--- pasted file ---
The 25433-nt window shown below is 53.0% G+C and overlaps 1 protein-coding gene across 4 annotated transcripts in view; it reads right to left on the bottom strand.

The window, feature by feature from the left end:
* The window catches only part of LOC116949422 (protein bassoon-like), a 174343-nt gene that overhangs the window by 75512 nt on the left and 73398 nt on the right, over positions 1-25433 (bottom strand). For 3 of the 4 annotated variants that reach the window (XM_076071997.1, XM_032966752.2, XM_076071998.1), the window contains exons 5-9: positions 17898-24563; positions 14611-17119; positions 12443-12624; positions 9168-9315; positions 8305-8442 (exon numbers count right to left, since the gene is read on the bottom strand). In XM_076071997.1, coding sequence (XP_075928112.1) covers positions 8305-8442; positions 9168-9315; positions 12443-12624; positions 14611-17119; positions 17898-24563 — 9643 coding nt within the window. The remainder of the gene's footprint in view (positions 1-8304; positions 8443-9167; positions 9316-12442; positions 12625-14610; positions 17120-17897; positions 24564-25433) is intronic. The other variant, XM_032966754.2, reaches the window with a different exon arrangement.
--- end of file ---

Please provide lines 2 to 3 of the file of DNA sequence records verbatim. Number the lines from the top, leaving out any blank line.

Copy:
The window, feature by feature from the left end:
* The window catches only part of LOC116949422 (protein bassoon-like), a 174343-nt gene that overhangs the window by 75512 nt on the left and 73398 nt on the right, over positions 1-25433 (bottom strand). For 3 of the 4 annotated variants that reach the window (XM_076071997.1, XM_032966752.2, XM_076071998.1), the window contains exons 5-9: positions 17898-24563; positions 14611-17119; positions 12443-12624; positions 9168-9315; positions 8305-8442 (exon numbers count right to left, since the gene is read on the bottom strand). In XM_076071997.1, coding sequence (XP_075928112.1) covers positions 8305-8442; positions 9168-9315; positions 12443-12624; positions 14611-17119; positions 17898-24563 — 9643 coding nt within the window. The remainder of the gene's footprint in view (positions 1-8304; positions 8443-9167; positions 9316-12442; positions 12625-14610; positions 17120-17897; positions 24564-25433) is intronic. The other variant, XM_032966754.2, reaches the window with a different exon arrangement.